Letters and Manuscripts — Volume 14 (1899)


Ms 132, 1899



September 13, 1899

Previously unpublished. +Note

Wednesday, September 13, 1899. Last night was a night of great trial to me. I could not sleep until eleven o’clock. I felt oppressed. I felt that I had taken responsibilities which were urged upon me, which I could not resist, yet my heart was troubled. I felt that I had not left the burden upon the brethren present in the council meeting, but had kept it on my soul. Will any one take the position who will press my burdens heavier upon me. As I thought of what I had said, I feared that my words would be misinterpreted and misstated. 14LtMs, Ms 132, 1899, par. 1

In the night season I obtained sleep; then instruction was given to me in reference to the matter of making the medical missionary work all that God designs it shall be. The instruction given me was in this line: The office of chairman of the board is indeed an important position, but has no more power or dignity than the position of business manager. The business manager is to be a faithful steward of the financial interests. His position is not to be a haphazard one. He has a direct line of work. 14LtMs, Ms 132, 1899, par. 2

The question was asked whether the position of business manager was inferior to that of chairman. I said that it was. But explanation came to be in the night season that there was need of a better understanding in regard to these two important offices. Instruction was given me that the position of business manager is equal to that of president. And really, the prosperity of any institution is more dependent upon the faithful stewardship of the business manager than upon the president. Therefore, the business manager is not in any sense to be belittled. 14LtMs, Ms 132, 1899, par. 3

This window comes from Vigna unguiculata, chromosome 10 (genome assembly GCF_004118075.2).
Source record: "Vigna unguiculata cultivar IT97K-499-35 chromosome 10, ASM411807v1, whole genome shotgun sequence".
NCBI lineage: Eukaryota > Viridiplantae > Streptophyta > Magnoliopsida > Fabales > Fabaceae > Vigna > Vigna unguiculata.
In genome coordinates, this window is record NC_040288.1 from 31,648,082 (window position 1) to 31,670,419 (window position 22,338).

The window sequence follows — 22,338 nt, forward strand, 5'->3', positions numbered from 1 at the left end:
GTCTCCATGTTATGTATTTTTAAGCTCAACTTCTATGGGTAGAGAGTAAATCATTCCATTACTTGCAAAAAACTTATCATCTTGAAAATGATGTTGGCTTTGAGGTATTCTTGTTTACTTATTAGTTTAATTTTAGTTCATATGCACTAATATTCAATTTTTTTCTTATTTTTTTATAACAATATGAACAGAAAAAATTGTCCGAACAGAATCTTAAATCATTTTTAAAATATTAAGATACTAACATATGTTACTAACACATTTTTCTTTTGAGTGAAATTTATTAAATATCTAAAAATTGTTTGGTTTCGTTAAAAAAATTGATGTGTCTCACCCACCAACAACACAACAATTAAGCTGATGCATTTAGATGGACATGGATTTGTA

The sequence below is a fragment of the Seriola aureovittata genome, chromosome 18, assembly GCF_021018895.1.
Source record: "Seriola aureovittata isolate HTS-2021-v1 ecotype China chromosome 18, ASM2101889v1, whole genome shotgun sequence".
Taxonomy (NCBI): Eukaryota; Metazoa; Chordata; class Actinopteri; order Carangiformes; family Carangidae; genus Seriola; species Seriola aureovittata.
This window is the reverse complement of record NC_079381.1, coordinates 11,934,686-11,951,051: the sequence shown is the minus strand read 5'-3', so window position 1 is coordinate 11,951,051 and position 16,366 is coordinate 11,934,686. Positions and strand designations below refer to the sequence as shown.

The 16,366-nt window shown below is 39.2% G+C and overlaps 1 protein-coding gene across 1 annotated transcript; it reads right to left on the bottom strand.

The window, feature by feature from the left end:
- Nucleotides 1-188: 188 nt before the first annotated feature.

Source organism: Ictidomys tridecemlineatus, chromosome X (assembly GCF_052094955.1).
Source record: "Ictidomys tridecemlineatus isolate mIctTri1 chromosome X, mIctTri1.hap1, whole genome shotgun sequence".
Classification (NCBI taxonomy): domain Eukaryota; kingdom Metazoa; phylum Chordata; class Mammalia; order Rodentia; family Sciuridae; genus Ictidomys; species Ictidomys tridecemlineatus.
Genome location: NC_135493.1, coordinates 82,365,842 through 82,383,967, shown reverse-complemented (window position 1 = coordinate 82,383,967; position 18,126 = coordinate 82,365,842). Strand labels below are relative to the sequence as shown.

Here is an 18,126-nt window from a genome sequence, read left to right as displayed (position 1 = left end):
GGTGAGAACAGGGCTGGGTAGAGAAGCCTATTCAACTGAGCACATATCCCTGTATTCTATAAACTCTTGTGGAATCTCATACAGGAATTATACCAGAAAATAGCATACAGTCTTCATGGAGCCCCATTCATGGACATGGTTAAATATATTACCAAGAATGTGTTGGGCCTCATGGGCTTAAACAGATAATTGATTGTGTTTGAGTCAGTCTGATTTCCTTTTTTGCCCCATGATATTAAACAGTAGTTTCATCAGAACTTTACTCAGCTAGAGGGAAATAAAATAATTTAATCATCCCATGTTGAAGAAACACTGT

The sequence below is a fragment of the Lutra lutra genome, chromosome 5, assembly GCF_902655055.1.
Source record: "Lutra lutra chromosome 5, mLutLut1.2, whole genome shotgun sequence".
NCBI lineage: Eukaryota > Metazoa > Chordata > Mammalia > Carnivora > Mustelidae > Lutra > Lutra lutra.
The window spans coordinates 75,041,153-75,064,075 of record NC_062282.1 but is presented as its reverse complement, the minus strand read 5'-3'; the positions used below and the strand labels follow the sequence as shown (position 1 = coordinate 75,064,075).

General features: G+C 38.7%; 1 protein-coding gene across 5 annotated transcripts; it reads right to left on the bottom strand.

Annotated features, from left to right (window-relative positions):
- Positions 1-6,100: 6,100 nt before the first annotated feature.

Had this matter been properly considered, so many of our institutions would not now be weighed down with accumulating debts. In this country there is a positive necessity for wise business managers, who will not be readily drawn into expending means without studying the effect of the expenditure upon the prosperity of the institution. 14LtMs, Ms 132, 1899, par. 4

There are things to be set in order. It is certainly a mistake for Brother Morse to be connected as he is with the sanitarium. It is not his work to manage, and never will be. He is not fitted to fill the place he holds in the sanitarium. He does not comprehend what is required. There are men who, because they have carried one line of work, are supposed to be able to fill any place they think they can fill, when they are not able to understand the situation or to be wise and competent stewards in the place. I am not called upon to specify the particulars. But there are places which require more activity, more personal work than others, places where the living responsibilities are not to be thrown upon some other person. 14LtMs, Ms 132, 1899, par. 5

For Brother Morse to suppose that his wife is fitted to bear the responsibilities of matron of the Nurses Home is entirely a mistake. The one who fills that position should be a woman of good health, a woman who is not self-centered. Sister Morse is not the proper one for the place. Her disposition, her make up, is not of such an order as to establish pleasant relations between herself and the nurses. There are many persons who, even if they did their best, would not be fitted for such a place. Their mold of character does not enable them to be wise in supervision. 14LtMs, Ms 132, 1899, par. 6